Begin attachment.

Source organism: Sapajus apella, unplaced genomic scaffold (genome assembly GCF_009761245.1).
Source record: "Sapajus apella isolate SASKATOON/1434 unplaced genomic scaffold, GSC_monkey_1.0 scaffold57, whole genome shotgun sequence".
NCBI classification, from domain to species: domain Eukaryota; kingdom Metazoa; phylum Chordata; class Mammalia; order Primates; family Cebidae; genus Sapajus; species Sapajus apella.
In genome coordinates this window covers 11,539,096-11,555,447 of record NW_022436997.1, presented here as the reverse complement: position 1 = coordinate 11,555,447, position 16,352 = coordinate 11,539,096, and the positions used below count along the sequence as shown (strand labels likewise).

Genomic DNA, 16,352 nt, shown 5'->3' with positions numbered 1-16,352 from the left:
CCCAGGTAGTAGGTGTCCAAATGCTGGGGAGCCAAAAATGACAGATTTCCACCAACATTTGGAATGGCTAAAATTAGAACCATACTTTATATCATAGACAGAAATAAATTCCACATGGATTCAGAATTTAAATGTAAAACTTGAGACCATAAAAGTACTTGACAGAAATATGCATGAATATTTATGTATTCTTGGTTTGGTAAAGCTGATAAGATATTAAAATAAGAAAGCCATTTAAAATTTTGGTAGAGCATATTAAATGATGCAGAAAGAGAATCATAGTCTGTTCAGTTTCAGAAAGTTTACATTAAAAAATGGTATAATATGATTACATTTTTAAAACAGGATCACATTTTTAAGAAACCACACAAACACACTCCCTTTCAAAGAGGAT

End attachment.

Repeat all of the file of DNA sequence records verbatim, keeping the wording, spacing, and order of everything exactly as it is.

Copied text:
Source organism: Sapajus apella, unplaced genomic scaffold (genome assembly GCF_009761245.1).
Source record: "Sapajus apella isolate SASKATOON/1434 unplaced genomic scaffold, GSC_monkey_1.0 scaffold57, whole genome shotgun sequence".
NCBI classification, from domain to species: domain Eukaryota; kingdom Metazoa; phylum Chordata; class Mammalia; order Primates; family Cebidae; genus Sapajus; species Sapajus apella.
In genome coordinates this window covers 11,539,096-11,555,447 of record NW_022436997.1, presented here as the reverse complement: position 1 = coordinate 11,555,447, position 16,352 = coordinate 11,539,096, and the positions used below count along the sequence as shown (strand labels likewise).

Genomic DNA, 16,352 nt, shown 5'->3' with positions numbered 1-16,352 from the left:
CCCAGGTAGTAGGTGTCCAAATGCTGGGGAGCCAAAAATGACAGATTTCCACCAACATTTGGAATGGCTAAAATTAGAACCATACTTTATATCATAGACAGAAATAAATTCCACATGGATTCAGAATTTAAATGTAAAACTTGAGACCATAAAAGTACTTGACAGAAATATGCATGAATATTTATGTATTCTTGGTTTGGTAAAGCTGATAAGATATTAAAATAAGAAAGCCATTTAAAATTTTGGTAGAGCATATTAAATGATGCAGAAAGAGAATCATAGTCTGTTCAGTTTCAGAAAGTTTACATTAAAAAATGGTATAATATGATTACATTTTTAAAACAGGATCACATTTTTAAGAAACCACACAAACACACTCCCTTTCAAAGAGGAT